A new report finds that rail transport costs have risen as pollution increases.
The study, published Wednesday in the journal Environmental Science and Technology, finds that pollution on the rails is expected to cost an average of $10.5 billion a year.
The cost of air pollution on a railroad has been rising since 1980, when an average railroad cost $6.3 billion a day.
The average rail cost increased about 30 percent annually from 1982 to 2010, according to the study.
The study also found that air pollution costs are rising at a faster rate than other types of pollution, such as greenhouse gases.
“We have the most expensive rail in the world and we are not paying for it,” said Dr. Steven Stromberg, the study’s lead author.
“That is really alarming.”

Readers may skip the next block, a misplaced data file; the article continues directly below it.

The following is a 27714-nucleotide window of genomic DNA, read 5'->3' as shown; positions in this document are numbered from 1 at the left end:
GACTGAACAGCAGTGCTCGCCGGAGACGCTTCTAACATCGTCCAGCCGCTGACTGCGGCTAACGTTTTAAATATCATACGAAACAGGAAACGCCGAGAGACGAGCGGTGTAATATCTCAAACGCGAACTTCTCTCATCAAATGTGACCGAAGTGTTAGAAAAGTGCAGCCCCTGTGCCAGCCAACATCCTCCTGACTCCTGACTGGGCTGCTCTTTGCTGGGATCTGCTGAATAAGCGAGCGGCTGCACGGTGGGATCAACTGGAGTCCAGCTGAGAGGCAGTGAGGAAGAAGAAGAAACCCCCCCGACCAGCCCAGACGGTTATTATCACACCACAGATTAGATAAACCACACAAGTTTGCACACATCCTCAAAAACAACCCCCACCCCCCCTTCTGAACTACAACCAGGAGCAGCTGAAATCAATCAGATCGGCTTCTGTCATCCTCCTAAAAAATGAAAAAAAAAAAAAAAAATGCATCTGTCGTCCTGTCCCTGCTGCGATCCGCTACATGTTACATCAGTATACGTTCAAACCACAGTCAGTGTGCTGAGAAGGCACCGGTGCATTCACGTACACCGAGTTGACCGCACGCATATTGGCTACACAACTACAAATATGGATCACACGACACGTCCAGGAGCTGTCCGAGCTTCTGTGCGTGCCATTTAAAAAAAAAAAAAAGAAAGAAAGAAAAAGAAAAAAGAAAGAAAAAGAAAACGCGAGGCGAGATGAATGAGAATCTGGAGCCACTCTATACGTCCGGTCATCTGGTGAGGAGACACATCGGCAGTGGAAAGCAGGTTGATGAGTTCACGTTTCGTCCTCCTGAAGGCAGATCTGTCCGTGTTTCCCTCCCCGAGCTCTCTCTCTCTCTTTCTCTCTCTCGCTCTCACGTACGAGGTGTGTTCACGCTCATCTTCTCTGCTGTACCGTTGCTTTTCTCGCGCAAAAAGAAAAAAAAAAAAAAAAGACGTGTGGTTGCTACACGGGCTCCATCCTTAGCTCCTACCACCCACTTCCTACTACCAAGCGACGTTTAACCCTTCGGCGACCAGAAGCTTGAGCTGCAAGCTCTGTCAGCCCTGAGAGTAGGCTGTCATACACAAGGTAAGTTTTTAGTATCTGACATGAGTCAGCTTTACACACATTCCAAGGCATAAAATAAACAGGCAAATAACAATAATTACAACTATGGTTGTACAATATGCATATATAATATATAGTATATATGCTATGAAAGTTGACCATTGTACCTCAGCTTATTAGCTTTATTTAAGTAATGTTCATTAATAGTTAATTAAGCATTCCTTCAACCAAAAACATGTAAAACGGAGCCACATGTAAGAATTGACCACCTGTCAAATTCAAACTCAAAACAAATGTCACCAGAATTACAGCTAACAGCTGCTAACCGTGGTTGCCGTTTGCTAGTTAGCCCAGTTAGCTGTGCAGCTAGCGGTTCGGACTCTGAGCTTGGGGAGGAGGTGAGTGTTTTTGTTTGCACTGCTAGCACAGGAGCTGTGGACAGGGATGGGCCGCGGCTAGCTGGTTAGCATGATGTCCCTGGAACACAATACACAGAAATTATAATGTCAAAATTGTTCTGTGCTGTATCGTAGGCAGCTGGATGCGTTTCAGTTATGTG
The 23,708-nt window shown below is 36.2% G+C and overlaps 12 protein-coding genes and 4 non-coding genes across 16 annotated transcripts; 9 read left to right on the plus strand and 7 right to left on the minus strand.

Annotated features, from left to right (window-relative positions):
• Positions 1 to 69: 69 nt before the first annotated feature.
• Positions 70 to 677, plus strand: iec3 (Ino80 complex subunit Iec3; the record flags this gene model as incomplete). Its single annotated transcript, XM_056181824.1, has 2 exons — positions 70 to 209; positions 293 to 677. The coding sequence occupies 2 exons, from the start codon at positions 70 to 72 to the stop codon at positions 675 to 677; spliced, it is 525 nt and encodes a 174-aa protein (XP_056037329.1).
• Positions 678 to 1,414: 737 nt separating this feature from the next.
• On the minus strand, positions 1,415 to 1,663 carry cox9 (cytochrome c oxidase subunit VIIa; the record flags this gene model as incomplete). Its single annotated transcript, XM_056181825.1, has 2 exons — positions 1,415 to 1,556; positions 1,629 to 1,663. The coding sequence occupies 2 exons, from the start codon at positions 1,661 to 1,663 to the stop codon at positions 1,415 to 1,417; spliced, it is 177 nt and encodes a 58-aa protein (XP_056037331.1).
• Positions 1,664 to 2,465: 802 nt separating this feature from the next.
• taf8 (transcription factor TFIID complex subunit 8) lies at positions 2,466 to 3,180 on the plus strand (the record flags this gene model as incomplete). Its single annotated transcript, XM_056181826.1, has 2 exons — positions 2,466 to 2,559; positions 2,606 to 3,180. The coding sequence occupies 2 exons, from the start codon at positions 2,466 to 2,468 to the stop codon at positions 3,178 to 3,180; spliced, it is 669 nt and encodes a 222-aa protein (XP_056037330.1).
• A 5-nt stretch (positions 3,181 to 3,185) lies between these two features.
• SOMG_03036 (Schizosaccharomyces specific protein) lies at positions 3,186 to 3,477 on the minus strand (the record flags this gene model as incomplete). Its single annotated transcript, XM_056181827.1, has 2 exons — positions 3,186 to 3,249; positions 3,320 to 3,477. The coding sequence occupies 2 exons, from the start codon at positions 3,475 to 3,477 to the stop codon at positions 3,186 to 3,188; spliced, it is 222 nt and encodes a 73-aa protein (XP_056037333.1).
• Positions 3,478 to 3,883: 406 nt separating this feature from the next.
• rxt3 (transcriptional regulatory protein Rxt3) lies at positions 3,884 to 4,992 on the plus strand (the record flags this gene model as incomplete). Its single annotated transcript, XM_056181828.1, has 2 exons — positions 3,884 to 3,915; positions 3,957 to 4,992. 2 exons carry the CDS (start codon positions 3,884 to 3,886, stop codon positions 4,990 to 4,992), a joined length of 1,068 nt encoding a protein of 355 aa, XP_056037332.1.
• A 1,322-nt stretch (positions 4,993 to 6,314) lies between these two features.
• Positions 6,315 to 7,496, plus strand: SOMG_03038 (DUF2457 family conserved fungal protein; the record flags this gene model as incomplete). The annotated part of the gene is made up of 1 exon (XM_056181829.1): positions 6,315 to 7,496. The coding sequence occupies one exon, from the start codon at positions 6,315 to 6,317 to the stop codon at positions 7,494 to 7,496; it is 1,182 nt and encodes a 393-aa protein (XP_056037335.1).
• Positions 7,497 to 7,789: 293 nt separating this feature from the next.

In 2010, a study by the environmental advocacy group Greenpeace estimated that pollution in U.S. railcars costs the economy $3.5 trillion annually.
In a report published in December, Greenpeace estimated rail costs to be $3 billion per year.
And in a March 2014 report from the U.K.-based Transport and Environment Research Centre, rail pollution accounted for about a third of the country’s greenhouse gas emissions in 2013, the most recent year available.
Since 2010, emissions from rail have risen at a rate of almost one-quarter of a percent per year, according the study, which was based on a survey of more than 1,000 respondents.
Despite the cost of pollution on trains, rail operators continue to spend billions of dollars on pollution control.
In March, the Washington-based Union Pacific Railway Company paid $100 million to settle a federal class action lawsuit over its rail operations.
The settlement also required the company to spend $7 million to reduce its air pollution by at least 90 percent by 2020.